India needs to grow 10 per cent a year for the next one and a half decades if it has to become a $10-trillion economy and get rid of poverty. This was the central message of a recent presentation made by Amitabh Kant, CEO of NITI Aayog, to the Prime Minister.

The PM is expected to mull over the suggestions in the presentation as he celebrates his two years in office. He needs to figure out the growth strategies to pursue, how to achieve the right balance and, above all, ways to ensure implementation.

Strategies to pursue

No country has been able to grow consistently for a long term by focusing on economic indicators alone. The right mix of economic and social capital is required to create and sustain growth. For instance, in the wake of the Great Depression in 1930s, the US launched a massive social security programme in addition to infrastructure development and defence manufacturing.

Japan famously invested in health and education while focusing on technological prowess. Similarly, China invested in skilling to become the factory of the world. Unsurprisingly, all these economies have witnessed long-term growth.

And when social and health indicators are not pursued, growth has usually been short lived. For instance, the East Asian crisis of late 1990s, and the financial meltdown, most recently, ended the short-term growth periods fuelled by debt, asset price bubbles and hot money. Even India flirted with the short-term-debt-driven high-growth strategy starting 2004, and we are still grappling with its adverse impacts.

Achieving the right mix

Investment in social and human development is a pre-requisite for economic growth, and our policy makers realise that, as evident in Kant’s presentation. In the eight themes identified in the presentation, human, social and environment development are recurring themes.

Recognising the importance of such quasi-economic indicators, and realising their connection with economic growth is a good start. Now comes the difficult part — achieving the right mix, i.e. evaluating social, health, environment and economic indicators, and designing strategies involving each of them, to enable consistent, inclusive growth.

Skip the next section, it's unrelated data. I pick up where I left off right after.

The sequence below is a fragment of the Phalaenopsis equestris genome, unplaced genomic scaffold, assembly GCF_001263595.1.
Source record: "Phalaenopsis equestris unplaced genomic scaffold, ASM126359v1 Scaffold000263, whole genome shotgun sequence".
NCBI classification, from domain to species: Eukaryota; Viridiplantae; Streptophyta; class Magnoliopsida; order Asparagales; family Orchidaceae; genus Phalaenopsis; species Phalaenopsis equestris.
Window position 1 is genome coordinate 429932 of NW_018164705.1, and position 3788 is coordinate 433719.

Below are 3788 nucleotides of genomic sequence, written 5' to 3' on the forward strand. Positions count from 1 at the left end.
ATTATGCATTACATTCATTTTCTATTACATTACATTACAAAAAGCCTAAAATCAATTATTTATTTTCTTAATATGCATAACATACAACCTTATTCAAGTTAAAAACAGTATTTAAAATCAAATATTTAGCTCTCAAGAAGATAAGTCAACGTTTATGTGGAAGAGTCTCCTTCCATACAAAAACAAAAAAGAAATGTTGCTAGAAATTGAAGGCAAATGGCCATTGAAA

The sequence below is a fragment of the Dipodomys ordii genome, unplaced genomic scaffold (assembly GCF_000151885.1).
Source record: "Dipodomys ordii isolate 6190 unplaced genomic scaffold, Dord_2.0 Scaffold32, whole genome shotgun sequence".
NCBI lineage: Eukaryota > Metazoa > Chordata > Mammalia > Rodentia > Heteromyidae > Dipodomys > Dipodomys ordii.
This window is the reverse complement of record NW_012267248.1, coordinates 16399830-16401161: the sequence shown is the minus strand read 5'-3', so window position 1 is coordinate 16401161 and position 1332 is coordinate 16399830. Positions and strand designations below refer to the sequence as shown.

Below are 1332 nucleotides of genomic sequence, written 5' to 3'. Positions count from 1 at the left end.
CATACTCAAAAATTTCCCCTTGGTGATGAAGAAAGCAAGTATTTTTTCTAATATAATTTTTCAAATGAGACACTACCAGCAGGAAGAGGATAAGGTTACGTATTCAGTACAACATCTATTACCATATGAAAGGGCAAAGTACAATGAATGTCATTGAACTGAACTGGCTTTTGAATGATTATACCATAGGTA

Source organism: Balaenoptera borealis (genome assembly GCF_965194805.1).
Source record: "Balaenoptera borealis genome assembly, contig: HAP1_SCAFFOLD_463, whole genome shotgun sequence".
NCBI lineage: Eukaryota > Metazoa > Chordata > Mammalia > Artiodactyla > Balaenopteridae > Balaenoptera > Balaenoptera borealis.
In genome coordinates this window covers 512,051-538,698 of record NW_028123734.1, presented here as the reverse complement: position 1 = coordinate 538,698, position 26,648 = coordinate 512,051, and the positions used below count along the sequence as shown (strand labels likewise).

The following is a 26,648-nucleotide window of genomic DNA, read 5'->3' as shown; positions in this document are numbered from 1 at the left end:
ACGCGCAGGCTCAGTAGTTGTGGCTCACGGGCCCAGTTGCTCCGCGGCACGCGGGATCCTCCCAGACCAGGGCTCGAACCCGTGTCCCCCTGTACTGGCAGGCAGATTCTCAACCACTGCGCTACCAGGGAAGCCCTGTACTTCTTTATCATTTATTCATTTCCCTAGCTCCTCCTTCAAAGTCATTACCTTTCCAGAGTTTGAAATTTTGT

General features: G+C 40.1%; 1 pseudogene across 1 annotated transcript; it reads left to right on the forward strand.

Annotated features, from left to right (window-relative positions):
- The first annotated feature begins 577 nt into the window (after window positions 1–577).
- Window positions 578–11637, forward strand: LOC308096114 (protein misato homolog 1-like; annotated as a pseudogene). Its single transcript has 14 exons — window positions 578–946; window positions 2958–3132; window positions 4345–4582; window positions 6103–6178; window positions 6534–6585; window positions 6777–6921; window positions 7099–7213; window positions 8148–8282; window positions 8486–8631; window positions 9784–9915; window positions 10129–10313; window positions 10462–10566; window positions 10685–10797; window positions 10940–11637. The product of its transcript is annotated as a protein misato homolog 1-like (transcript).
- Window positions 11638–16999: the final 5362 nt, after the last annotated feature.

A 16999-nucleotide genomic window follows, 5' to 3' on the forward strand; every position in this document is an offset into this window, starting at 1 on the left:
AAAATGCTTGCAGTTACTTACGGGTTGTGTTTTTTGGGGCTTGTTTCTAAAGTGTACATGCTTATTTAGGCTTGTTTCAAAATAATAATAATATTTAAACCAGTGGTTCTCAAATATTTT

While history helps in understanding the importance of non-economic indicators, and their inter-linkages with the economic ones, it offers limited guidance in choosing the right balance, which is often product of the times. What might work at a given point in time might not work in another.

For instance, while the west and China grew using non-renewable resources, and at the expense of environmental degradation, this strategy will no longer be available for India, which will have to chart its own path to compete with these economies.

Defining elements

Four major factors influence the mix of indicators: global environment, local settings, expected changes in future, and available resources.

The global environment is going through a very interesting phase currently. Automation and innovation are replacing human labour and blue collar jobs. European economies are witnessing an unprecedented influx of refugees, who will be looking for jobs and social security.

While global value chains are increasingly becoming common, the standards set by developed nations to partake in such exclusive chains is increasingly becoming difficult. Protectionism and exclusivity seem to be the order of the day.

On the domestic front, horizontal and vertical competition for growth is being pushed at an unprecedented rate. Entrepreneurial spirit and network industries are dominating commerce, and reforms are underway on easing entry and exit of businesses. However, enough jobs have not been created, manufacturing and agriculture are still laggards, and health and education standards remain dismal.

Going forward, use of technology will change delivery mechanisms of entitlements, services, implementation and monitoring of health, education and environment programmes. Enormous data is expected to be generated on the impact of policies and programmes, and their efficiency. However, capacity constraints to generate and utilise such data remain, both on the part of citizens and the government.

Also, with the adoption of Goods and Services Tax, overhaul of corporate tax rate, and kicking in of fiscal responsibility, the resources available for expenditure are expected to remain limited.

Getting it done

These factors matter a lot while building a robust strategy for sustainable and inclusive growth during the next 15 years. And it won’t be enough for the government to do its part. Citizen groups must come forward to seize initiatives, to fill in the gaps and act as a communicator between government and citizens. Their engagement must start right from the beginning, i.e. the planning process and must cover implementation, monitoring and evaluation.

Civil society needs to act where the State fails to act, goes overboard or underperforms. It must ensure that requisite indicators are taken into account to enable long-term inclusive growth, including GDP, job creation, competitiveness, health, education, environment, standard of living, etc.

Required weightage is given to each indicators and targets for long, medium and short-term need to be set. Policies and programmes at national, regional and local level need to be designed accordingly. Implementation must be transparent, and performance indicators and accountability standards need to be prescribed and complied with.

The writer is the secretary general of CUTS International